OMAHA, Neb – Today the ACLU of Nebraska released a statement related to panhandling ordinances in Omaha. For over three years the organization has been negotiating with the City Attorney’s office about a panhandling ordinance the city has acknowledged is unconstitutional. In spite of repeated assurances from the City Attorney’s office, the Omaha Police Department have again ticketed someone for engaging in the constitutionally protected act of asking for money. Omaha’s panhandling ordinance has been the subject of recent city council discussions, but the city council has yet to either repeal or replace the existing ordinance.
Statement from ACLU of Nebraska Executive Director, Danielle Conrad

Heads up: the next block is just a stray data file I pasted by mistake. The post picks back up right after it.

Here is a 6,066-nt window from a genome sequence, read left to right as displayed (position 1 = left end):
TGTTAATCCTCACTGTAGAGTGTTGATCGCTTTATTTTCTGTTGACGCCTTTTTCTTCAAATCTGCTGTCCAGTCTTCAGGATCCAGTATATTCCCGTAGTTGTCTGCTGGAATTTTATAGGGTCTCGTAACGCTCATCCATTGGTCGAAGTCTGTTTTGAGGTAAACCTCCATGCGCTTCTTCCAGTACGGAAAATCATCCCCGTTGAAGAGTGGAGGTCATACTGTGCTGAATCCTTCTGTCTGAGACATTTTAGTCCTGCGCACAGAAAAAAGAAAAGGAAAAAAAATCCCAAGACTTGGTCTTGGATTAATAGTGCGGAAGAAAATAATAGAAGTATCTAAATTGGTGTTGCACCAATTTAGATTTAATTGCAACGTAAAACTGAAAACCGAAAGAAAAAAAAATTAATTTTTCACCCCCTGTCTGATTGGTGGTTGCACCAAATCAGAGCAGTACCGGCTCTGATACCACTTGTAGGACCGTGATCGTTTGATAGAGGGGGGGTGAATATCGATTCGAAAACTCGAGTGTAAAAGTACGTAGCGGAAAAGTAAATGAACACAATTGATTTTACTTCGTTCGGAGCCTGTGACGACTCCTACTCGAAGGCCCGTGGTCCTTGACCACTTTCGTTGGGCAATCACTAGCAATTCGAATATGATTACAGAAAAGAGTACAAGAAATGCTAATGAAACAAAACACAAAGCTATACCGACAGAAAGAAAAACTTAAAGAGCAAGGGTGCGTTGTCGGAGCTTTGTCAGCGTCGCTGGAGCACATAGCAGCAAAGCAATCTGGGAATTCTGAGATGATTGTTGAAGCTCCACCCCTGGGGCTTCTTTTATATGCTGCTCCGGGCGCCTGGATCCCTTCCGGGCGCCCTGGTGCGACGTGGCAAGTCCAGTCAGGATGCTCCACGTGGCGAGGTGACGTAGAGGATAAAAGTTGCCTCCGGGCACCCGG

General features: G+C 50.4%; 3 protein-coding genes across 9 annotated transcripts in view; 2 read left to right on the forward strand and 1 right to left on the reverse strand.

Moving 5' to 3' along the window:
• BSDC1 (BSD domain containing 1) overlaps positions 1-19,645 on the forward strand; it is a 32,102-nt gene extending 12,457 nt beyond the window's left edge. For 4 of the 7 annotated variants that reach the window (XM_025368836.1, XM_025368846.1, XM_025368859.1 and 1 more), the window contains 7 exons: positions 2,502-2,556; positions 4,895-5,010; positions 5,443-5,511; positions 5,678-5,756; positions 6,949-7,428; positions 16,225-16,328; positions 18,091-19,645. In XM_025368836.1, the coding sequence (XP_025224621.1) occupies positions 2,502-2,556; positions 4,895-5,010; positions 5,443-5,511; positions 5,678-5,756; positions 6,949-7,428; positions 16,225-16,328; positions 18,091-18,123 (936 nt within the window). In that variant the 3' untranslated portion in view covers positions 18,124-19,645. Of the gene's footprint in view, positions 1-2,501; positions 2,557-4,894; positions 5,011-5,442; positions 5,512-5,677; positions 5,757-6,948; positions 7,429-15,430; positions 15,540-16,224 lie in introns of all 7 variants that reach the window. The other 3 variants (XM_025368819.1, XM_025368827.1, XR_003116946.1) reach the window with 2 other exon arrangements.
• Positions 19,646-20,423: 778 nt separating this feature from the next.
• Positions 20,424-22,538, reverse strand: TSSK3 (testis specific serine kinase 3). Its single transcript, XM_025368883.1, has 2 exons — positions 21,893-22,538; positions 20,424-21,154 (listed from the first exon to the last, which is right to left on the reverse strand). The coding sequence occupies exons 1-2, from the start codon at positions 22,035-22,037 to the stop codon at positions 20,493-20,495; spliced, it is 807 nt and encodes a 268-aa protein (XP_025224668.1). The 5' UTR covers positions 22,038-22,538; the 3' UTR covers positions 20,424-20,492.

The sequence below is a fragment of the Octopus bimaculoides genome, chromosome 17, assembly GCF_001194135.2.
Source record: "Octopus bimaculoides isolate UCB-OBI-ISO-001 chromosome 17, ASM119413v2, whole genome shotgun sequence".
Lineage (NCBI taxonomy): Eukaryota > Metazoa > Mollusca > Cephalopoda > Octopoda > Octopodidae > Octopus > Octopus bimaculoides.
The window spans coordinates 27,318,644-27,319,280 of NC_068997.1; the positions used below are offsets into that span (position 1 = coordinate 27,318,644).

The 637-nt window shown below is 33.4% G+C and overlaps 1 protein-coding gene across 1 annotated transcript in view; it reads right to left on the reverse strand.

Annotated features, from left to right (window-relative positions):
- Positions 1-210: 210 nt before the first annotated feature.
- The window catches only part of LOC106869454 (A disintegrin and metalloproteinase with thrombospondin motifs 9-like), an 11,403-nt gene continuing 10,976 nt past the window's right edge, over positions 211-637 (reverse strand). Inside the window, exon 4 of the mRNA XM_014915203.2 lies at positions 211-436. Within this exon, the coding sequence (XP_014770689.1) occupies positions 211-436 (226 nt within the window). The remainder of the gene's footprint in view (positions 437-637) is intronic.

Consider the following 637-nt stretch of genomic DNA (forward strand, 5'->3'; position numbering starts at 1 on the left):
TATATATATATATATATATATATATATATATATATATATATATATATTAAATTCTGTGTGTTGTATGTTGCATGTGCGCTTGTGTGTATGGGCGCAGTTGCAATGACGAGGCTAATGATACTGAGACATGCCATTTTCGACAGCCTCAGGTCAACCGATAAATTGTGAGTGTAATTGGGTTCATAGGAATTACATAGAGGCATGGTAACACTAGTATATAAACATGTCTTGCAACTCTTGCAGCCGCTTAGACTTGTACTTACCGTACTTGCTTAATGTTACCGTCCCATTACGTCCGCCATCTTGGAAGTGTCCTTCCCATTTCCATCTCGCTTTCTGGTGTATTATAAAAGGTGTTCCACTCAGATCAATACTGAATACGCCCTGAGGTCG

Days before people gather to give thanks for what they have and to share goodwill with others, another Omaha resident has been ticketed simply for asking for help. Anti-begging laws that punish that most vulnerable segment of our society are not only harsh, they are unconstitutional. No one should be thrown in jail or subjected to a fine for holding up a sign or simply asking for spare change. Our municipalities cannot and should not use the force of law to silence the voices of innocent people who rely on charity to survive. The First Amendment protects the rights of all people, regardless of economic circumstances or social status, to make peaceful, non-threatening requests for charity. The ACLU of Nebraska will continue to be in contact with advocates for individuals experiencing homelessness. Because of assurances from the city, the ACLU of Nebraska has not yet filed suit. The city should be aware that the ACLU has approved litigation and that if this situation is not resolved immediately, we will take appropriate legal action to protect the First Amendment rights of those in Omaha.